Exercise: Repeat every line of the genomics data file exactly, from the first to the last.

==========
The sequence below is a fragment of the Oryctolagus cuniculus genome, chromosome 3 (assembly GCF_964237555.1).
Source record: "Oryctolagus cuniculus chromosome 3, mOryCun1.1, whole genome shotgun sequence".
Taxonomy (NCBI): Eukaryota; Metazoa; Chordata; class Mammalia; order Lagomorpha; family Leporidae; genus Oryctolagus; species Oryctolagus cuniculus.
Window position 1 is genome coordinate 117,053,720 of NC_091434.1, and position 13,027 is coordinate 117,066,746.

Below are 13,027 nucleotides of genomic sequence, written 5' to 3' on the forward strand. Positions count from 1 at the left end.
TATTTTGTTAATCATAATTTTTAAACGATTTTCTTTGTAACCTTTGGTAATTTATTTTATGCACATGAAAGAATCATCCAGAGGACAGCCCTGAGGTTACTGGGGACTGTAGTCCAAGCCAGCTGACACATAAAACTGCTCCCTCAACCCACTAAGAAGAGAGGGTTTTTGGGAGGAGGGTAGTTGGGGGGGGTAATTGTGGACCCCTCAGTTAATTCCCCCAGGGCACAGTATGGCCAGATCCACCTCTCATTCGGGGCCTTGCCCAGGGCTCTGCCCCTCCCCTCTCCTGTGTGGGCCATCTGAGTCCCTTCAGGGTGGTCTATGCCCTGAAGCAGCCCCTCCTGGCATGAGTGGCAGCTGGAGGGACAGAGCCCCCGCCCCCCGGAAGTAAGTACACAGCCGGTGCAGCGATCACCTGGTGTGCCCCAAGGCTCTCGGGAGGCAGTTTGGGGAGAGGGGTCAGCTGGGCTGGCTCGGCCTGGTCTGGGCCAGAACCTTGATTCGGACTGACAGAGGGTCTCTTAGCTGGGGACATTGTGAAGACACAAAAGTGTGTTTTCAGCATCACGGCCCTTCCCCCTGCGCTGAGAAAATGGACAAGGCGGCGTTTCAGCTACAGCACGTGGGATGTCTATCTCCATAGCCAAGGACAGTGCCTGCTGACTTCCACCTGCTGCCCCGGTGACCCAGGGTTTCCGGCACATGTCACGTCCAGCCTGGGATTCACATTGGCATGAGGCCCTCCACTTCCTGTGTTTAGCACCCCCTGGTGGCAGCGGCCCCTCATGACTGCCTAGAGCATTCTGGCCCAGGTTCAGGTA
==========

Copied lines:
The sequence below is a fragment of the Oryctolagus cuniculus genome, chromosome 3 (assembly GCF_964237555.1).
Source record: "Oryctolagus cuniculus chromosome 3, mOryCun1.1, whole genome shotgun sequence".
Taxonomy (NCBI): Eukaryota; Metazoa; Chordata; class Mammalia; order Lagomorpha; family Leporidae; genus Oryctolagus; species Oryctolagus cuniculus.
Window position 1 is genome coordinate 117,053,720 of NC_091434.1, and position 13,027 is coordinate 117,066,746.

Below are 13,027 nucleotides of genomic sequence, written 5' to 3' on the forward strand. Positions count from 1 at the left end.
TATTTTGTTAATCATAATTTTTAAACGATTTTCTTTGTAACCTTTGGTAATTTATTTTATGCACATGAAAGAATCATCCAGAGGACAGCCCTGAGGTTACTGGGGACTGTAGTCCAAGCCAGCTGACACATAAAACTGCTCCCTCAACCCACTAAGAAGAGAGGGTTTTTGGGAGGAGGGTAGTTGGGGGGGGTAATTGTGGACCCCTCAGTTAATTCCCCCAGGGCACAGTATGGCCAGATCCACCTCTCATTCGGGGCCTTGCCCAGGGCTCTGCCCCTCCCCTCTCCTGTGTGGGCCATCTGAGTCCCTTCAGGGTGGTCTATGCCCTGAAGCAGCCCCTCCTGGCATGAGTGGCAGCTGGAGGGACAGAGCCCCCGCCCCCCGGAAGTAAGTACACAGCCGGTGCAGCGATCACCTGGTGTGCCCCAAGGCTCTCGGGAGGCAGTTTGGGGAGAGGGGTCAGCTGGGCTGGCTCGGCCTGGTCTGGGCCAGAACCTTGATTCGGACTGACAGAGGGTCTCTTAGCTGGGGACATTGTGAAGACACAAAAGTGTGTTTTCAGCATCACGGCCCTTCCCCCTGCGCTGAGAAAATGGACAAGGCGGCGTTTCAGCTACAGCACGTGGGATGTCTATCTCCATAGCCAAGGACAGTGCCTGCTGACTTCCACCTGCTGCCCCGGTGACCCAGGGTTTCCGGCACATGTCACGTCCAGCCTGGGATTCACATTGGCATGAGGCCCTCCACTTCCTGTGTTTAGCACCCCCTGGTGGCAGCGGCCCCTCATGACTGCCTAGAGCATTCTGGCCCAGGTTCAGGTA